If the site is using raw content pulled from Amazon, it will get flagged for duplicate content by the duplicate content filter. "Thin affiliate" is just G's description for sites using data feed descriptions that are used by thousands of other sites. It describes a site that does not do anything unique to add value for users. The site will probably never get looked at by a G employee, but the duplicate content filters will eventually flag it.
Some people have had some success by creating an algorithm that scrambles the content order and replaces key words using the same techniques used by article spinners. That sometimes produces content that looks like gibberish. Another technique is to make sure that the HTML title tag that you generate is different from most of the other title tags generated by other Amazon affiliates.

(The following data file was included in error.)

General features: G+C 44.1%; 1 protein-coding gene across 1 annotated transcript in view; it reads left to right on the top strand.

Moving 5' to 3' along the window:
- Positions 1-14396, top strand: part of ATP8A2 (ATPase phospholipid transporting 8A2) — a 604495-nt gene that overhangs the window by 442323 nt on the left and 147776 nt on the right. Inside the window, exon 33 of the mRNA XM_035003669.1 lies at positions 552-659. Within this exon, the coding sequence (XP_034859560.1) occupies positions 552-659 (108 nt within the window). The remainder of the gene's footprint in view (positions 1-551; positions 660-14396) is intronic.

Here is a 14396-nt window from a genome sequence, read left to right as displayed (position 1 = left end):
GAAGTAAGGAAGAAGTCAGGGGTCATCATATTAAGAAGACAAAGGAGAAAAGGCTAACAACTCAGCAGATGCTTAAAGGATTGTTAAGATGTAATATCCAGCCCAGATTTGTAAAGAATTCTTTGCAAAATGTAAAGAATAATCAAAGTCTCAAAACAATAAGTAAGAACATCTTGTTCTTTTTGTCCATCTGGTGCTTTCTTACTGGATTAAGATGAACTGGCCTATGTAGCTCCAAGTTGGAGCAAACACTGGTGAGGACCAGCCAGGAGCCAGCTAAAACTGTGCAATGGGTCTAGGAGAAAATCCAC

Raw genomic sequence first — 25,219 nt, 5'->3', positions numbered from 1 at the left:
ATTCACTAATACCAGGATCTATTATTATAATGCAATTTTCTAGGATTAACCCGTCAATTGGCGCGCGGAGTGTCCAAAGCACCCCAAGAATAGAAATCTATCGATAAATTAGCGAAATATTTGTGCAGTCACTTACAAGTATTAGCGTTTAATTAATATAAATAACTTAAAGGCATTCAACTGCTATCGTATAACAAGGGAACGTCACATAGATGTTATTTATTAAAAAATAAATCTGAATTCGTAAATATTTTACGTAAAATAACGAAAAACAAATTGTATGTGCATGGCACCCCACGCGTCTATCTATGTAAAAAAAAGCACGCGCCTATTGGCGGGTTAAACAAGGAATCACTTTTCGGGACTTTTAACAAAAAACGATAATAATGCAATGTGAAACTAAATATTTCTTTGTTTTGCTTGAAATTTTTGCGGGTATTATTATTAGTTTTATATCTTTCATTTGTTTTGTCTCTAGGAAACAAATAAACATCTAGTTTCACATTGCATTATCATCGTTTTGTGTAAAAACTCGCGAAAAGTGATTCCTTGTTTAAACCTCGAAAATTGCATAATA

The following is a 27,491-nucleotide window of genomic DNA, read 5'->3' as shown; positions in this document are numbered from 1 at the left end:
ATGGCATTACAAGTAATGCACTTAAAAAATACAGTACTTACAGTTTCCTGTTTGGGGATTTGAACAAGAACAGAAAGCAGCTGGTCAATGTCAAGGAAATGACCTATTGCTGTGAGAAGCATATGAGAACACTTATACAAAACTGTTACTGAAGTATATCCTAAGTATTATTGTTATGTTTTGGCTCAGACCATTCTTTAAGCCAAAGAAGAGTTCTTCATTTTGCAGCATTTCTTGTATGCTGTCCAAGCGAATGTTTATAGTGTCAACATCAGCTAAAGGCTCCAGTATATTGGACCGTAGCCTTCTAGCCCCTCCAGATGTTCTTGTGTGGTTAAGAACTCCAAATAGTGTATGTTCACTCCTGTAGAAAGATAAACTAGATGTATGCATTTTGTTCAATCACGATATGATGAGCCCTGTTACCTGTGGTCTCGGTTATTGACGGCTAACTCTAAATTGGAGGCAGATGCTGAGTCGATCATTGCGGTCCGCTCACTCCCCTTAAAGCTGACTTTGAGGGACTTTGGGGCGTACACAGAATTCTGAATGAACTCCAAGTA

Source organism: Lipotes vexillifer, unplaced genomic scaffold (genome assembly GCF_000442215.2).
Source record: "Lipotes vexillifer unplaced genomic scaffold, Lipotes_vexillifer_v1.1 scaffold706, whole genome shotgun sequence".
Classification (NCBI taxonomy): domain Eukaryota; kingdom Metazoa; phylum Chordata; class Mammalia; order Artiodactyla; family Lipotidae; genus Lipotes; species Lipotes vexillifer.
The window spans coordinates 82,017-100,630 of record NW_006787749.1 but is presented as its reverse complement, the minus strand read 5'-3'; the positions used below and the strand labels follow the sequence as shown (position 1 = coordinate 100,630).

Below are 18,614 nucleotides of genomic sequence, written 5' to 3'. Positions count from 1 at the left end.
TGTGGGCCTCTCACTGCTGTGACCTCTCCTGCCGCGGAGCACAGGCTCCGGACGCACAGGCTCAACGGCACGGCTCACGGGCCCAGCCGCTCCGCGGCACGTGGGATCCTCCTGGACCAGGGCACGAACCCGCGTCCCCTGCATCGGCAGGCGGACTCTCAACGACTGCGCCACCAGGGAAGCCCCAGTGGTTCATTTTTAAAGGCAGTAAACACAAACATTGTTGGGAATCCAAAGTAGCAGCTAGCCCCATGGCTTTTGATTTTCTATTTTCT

The bottom line is that you need to make the content and key areas that the spiders focus on appear different than what is found on most other Amazon affiliate sites.
I have also found that getting lots of links to a site can overcome almost any common penalties, but that is very difficult to do when you have thousands of products with description that are identical to that of thousands of other affiliates.
Even if the site does get hit by the duplicate content filters, you will still very likely get most of your traffic from Google because of new products that are continually added. The duplicate content filter tends to hit a page at a time, so it may take quite a while before the entire site is neutered.
Is there a foolproof solution? Probably not, unless you are prepared to write absolutely unique content for each product.
Last edited by TopDogger; 20 May, 2010 at 23:17 PM.
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